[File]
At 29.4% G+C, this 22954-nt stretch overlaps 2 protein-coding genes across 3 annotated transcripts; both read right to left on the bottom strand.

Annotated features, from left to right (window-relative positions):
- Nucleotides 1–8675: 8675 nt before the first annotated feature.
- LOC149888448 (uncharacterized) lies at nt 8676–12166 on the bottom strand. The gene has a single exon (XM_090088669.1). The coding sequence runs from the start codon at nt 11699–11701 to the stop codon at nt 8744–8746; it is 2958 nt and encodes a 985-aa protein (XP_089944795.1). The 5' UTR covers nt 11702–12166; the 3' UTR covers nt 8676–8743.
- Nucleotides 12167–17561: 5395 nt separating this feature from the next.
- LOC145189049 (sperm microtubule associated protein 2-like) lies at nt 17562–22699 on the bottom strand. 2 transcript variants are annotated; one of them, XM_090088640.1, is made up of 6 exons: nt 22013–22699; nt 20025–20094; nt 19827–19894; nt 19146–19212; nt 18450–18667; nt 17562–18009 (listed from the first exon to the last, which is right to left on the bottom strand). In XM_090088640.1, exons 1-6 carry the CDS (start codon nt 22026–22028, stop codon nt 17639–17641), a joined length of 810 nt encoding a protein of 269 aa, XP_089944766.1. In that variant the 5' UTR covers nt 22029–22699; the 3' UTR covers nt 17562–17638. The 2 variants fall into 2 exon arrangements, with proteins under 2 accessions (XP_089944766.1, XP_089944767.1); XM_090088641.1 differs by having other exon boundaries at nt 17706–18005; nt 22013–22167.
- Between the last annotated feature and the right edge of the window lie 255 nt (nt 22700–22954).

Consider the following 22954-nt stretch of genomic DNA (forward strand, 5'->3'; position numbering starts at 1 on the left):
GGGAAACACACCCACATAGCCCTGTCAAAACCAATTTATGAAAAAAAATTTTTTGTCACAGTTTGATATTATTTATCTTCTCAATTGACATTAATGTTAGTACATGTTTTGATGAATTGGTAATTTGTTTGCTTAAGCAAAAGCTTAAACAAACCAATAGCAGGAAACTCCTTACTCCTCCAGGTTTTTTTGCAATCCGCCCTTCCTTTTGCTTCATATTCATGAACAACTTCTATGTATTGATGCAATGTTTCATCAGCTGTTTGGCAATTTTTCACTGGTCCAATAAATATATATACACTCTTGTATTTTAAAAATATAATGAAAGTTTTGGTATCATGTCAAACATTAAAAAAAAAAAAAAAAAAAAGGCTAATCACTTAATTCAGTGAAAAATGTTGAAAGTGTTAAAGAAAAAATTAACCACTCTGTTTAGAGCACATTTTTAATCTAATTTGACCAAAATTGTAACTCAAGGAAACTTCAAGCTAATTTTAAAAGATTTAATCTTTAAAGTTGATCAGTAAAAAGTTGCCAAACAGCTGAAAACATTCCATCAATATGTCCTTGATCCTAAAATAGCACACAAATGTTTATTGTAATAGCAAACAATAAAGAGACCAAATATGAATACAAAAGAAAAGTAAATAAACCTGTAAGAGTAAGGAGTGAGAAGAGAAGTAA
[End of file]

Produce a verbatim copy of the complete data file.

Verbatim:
At 29.4% G+C, this 22954-nt stretch overlaps 2 protein-coding genes across 3 annotated transcripts; both read right to left on the bottom strand.

Annotated features, from left to right (window-relative positions):
- Nucleotides 1–8675: 8675 nt before the first annotated feature.
- LOC149888448 (uncharacterized) lies at nt 8676–12166 on the bottom strand. The gene has a single exon (XM_090088669.1). The coding sequence runs from the start codon at nt 11699–11701 to the stop codon at nt 8744–8746; it is 2958 nt and encodes a 985-aa protein (XP_089944795.1). The 5' UTR covers nt 11702–12166; the 3' UTR covers nt 8676–8743.
- Nucleotides 12167–17561: 5395 nt separating this feature from the next.
- LOC145189049 (sperm microtubule associated protein 2-like) lies at nt 17562–22699 on the bottom strand. 2 transcript variants are annotated; one of them, XM_090088640.1, is made up of 6 exons: nt 22013–22699; nt 20025–20094; nt 19827–19894; nt 19146–19212; nt 18450–18667; nt 17562–18009 (listed from the first exon to the last, which is right to left on the bottom strand). In XM_090088640.1, exons 1-6 carry the CDS (start codon nt 22026–22028, stop codon nt 17639–17641), a joined length of 810 nt encoding a protein of 269 aa, XP_089944766.1. In that variant the 5' UTR covers nt 22029–22699; the 3' UTR covers nt 17562–17638. The 2 variants fall into 2 exon arrangements, with proteins under 2 accessions (XP_089944766.1, XP_089944767.1); XM_090088641.1 differs by having other exon boundaries at nt 17706–18005; nt 22013–22167.
- Between the last annotated feature and the right edge of the window lie 255 nt (nt 22700–22954).

Consider the following 22954-nt stretch of genomic DNA (forward strand, 5'->3'; position numbering starts at 1 on the left):
GGGAAACACACCCACATAGCCCTGTCAAAACCAATTTATGAAAAAAAATTTTTTGTCACAGTTTGATATTATTTATCTTCTCAATTGACATTAATGTTAGTACATGTTTTGATGAATTGGTAATTTGTTTGCTTAAGCAAAAGCTTAAACAAACCAATAGCAGGAAACTCCTTACTCCTCCAGGTTTTTTTGCAATCCGCCCTTCCTTTTGCTTCATATTCATGAACAACTTCTATGTATTGATGCAATGTTTCATCAGCTGTTTGGCAATTTTTCACTGGTCCAATAAATATATATACACTCTTGTATTTTAAAAATATAATGAAAGTTTTGGTATCATGTCAAACATTAAAAAAAAAAAAAAAAAAAAGGCTAATCACTTAATTCAGTGAAAAATGTTGAAAGTGTTAAAGAAAAAATTAACCACTCTGTTTAGAGCACATTTTTAATCTAATTTGACCAAAATTGTAACTCAAGGAAACTTCAAGCTAATTTTAAAAGATTTAATCTTTAAAGTTGATCAGTAAAAAGTTGCCAAACAGCTGAAAACATTCCATCAATATGTCCTTGATCCTAAAATAGCACACAAATGTTTATTGTAATAGCAAACAATAAAGAGACCAAATATGAATACAAAAGAAAAGTAAATAAACCTGTAAGAGTAAGGAGTGAGAAGAGAAGTAA